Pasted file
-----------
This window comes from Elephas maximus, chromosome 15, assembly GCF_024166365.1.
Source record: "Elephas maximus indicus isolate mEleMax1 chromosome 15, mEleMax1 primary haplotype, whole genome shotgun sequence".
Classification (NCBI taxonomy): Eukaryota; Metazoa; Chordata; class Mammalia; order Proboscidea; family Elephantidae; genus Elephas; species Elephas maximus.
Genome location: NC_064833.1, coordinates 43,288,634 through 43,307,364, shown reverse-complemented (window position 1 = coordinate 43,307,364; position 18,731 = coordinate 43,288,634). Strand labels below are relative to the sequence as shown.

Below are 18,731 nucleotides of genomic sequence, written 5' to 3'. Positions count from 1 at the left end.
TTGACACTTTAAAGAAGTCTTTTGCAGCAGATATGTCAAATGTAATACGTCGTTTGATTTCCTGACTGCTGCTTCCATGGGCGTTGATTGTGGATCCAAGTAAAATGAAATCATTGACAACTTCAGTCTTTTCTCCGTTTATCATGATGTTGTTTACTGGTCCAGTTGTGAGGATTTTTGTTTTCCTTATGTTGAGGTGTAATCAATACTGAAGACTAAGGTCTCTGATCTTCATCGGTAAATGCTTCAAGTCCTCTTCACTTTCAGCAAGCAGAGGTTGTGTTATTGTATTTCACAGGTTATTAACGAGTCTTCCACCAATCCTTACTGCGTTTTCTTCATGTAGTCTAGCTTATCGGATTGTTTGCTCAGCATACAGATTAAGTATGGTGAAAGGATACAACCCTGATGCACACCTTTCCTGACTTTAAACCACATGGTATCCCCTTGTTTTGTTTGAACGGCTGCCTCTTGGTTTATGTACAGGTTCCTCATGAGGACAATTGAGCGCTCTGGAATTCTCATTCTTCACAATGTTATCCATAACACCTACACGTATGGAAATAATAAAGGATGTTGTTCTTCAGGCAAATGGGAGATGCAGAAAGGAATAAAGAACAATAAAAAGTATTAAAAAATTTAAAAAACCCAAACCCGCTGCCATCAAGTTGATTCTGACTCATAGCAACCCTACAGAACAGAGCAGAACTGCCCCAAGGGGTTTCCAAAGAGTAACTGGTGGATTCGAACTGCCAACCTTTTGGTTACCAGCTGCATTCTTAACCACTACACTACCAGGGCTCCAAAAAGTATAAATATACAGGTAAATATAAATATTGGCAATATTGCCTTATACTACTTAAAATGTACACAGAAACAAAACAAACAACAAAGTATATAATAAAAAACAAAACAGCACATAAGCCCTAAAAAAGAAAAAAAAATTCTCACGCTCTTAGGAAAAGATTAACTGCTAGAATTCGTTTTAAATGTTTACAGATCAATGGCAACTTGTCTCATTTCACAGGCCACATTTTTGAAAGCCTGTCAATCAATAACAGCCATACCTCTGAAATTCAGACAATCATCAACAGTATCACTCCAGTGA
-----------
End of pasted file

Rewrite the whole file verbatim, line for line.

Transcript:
This window comes from Elephas maximus, chromosome 15, assembly GCF_024166365.1.
Source record: "Elephas maximus indicus isolate mEleMax1 chromosome 15, mEleMax1 primary haplotype, whole genome shotgun sequence".
Classification (NCBI taxonomy): Eukaryota; Metazoa; Chordata; class Mammalia; order Proboscidea; family Elephantidae; genus Elephas; species Elephas maximus.
Genome location: NC_064833.1, coordinates 43,288,634 through 43,307,364, shown reverse-complemented (window position 1 = coordinate 43,307,364; position 18,731 = coordinate 43,288,634). Strand labels below are relative to the sequence as shown.

Below are 18,731 nucleotides of genomic sequence, written 5' to 3'. Positions count from 1 at the left end.
TTGACACTTTAAAGAAGTCTTTTGCAGCAGATATGTCAAATGTAATACGTCGTTTGATTTCCTGACTGCTGCTTCCATGGGCGTTGATTGTGGATCCAAGTAAAATGAAATCATTGACAACTTCAGTCTTTTCTCCGTTTATCATGATGTTGTTTACTGGTCCAGTTGTGAGGATTTTTGTTTTCCTTATGTTGAGGTGTAATCAATACTGAAGACTAAGGTCTCTGATCTTCATCGGTAAATGCTTCAAGTCCTCTTCACTTTCAGCAAGCAGAGGTTGTGTTATTGTATTTCACAGGTTATTAACGAGTCTTCCACCAATCCTTACTGCGTTTTCTTCATGTAGTCTAGCTTATCGGATTGTTTGCTCAGCATACAGATTAAGTATGGTGAAAGGATACAACCCTGATGCACACCTTTCCTGACTTTAAACCACATGGTATCCCCTTGTTTTGTTTGAACGGCTGCCTCTTGGTTTATGTACAGGTTCCTCATGAGGACAATTGAGCGCTCTGGAATTCTCATTCTTCACAATGTTATCCATAACACCTACACGTATGGAAATAATAAAGGATGTTGTTCTTCAGGCAAATGGGAGATGCAGAAAGGAATAAAGAACAATAAAAAGTATTAAAAAATTTAAAAAACCCAAACCCGCTGCCATCAAGTTGATTCTGACTCATAGCAACCCTACAGAACAGAGCAGAACTGCCCCAAGGGGTTTCCAAAGAGTAACTGGTGGATTCGAACTGCCAACCTTTTGGTTACCAGCTGCATTCTTAACCACTACACTACCAGGGCTCCAAAAAGTATAAATATACAGGTAAATATAAATATTGGCAATATTGCCTTATACTACTTAAAATGTACACAGAAACAAAACAAACAACAAAGTATATAATAAAAAACAAAACAGCACATAAGCCCTAAAAAAGAAAAAAAAATTCTCACGCTCTTAGGAAAAGATTAACTGCTAGAATTCGTTTTAAATGTTTACAGATCAATGGCAACTTGTCTCATTTCACAGGCCACATTTTTGAAAGCCTGTCAATCAATAACAGCCATACCTCTGAAATTCAGACAATCATCAACAGTATCACTCCAGTGA